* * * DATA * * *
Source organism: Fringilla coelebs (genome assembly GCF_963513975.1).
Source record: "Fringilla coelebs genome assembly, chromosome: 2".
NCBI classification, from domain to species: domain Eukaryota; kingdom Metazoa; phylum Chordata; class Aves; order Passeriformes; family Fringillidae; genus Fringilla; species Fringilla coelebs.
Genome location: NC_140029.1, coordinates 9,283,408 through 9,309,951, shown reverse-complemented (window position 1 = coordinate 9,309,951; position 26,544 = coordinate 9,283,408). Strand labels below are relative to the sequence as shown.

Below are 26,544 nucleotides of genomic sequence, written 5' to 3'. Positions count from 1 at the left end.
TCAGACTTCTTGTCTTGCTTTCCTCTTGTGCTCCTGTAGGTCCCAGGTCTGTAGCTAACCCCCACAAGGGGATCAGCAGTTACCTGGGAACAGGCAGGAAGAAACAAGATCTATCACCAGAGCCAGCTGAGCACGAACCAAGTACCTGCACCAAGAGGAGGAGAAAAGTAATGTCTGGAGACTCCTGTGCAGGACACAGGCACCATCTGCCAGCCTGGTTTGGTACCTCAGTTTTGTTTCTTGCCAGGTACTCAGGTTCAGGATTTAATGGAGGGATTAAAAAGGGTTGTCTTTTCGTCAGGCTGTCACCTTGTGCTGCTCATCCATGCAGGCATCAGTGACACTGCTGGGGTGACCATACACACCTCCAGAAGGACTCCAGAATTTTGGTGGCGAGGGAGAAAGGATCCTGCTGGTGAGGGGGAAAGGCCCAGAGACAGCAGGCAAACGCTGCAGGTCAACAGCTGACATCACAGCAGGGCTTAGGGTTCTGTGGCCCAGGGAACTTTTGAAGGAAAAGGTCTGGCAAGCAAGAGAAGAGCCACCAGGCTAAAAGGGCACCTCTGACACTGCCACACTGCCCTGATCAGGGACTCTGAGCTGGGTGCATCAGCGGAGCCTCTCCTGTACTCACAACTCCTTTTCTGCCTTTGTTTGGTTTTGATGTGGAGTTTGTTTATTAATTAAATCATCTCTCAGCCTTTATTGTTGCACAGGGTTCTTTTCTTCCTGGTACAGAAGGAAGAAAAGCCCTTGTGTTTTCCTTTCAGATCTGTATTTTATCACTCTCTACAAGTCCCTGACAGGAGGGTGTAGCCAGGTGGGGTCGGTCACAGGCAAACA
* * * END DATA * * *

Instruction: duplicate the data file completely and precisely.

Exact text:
Source organism: Fringilla coelebs (genome assembly GCF_963513975.1).
Source record: "Fringilla coelebs genome assembly, chromosome: 2".
NCBI classification, from domain to species: domain Eukaryota; kingdom Metazoa; phylum Chordata; class Aves; order Passeriformes; family Fringillidae; genus Fringilla; species Fringilla coelebs.
Genome location: NC_140029.1, coordinates 9,283,408 through 9,309,951, shown reverse-complemented (window position 1 = coordinate 9,309,951; position 26,544 = coordinate 9,283,408). Strand labels below are relative to the sequence as shown.

Below are 26,544 nucleotides of genomic sequence, written 5' to 3'. Positions count from 1 at the left end.
TCAGACTTCTTGTCTTGCTTTCCTCTTGTGCTCCTGTAGGTCCCAGGTCTGTAGCTAACCCCCACAAGGGGATCAGCAGTTACCTGGGAACAGGCAGGAAGAAACAAGATCTATCACCAGAGCCAGCTGAGCACGAACCAAGTACCTGCACCAAGAGGAGGAGAAAAGTAATGTCTGGAGACTCCTGTGCAGGACACAGGCACCATCTGCCAGCCTGGTTTGGTACCTCAGTTTTGTTTCTTGCCAGGTACTCAGGTTCAGGATTTAATGGAGGGATTAAAAAGGGTTGTCTTTTCGTCAGGCTGTCACCTTGTGCTGCTCATCCATGCAGGCATCAGTGACACTGCTGGGGTGACCATACACACCTCCAGAAGGACTCCAGAATTTTGGTGGCGAGGGAGAAAGGATCCTGCTGGTGAGGGGGAAAGGCCCAGAGACAGCAGGCAAACGCTGCAGGTCAACAGCTGACATCACAGCAGGGCTTAGGGTTCTGTGGCCCAGGGAACTTTTGAAGGAAAAGGTCTGGCAAGCAAGAGAAGAGCCACCAGGCTAAAAGGGCACCTCTGACACTGCCACACTGCCCTGATCAGGGACTCTGAGCTGGGTGCATCAGCGGAGCCTCTCCTGTACTCACAACTCCTTTTCTGCCTTTGTTTGGTTTTGATGTGGAGTTTGTTTATTAATTAAATCATCTCTCAGCCTTTATTGTTGCACAGGGTTCTTTTCTTCCTGGTACAGAAGGAAGAAAAGCCCTTGTGTTTTCCTTTCAGATCTGTATTTTATCACTCTCTACAAGTCCCTGACAGGAGGGTGTAGCCAGGTGGGGTCGGTCACAGGCAAACA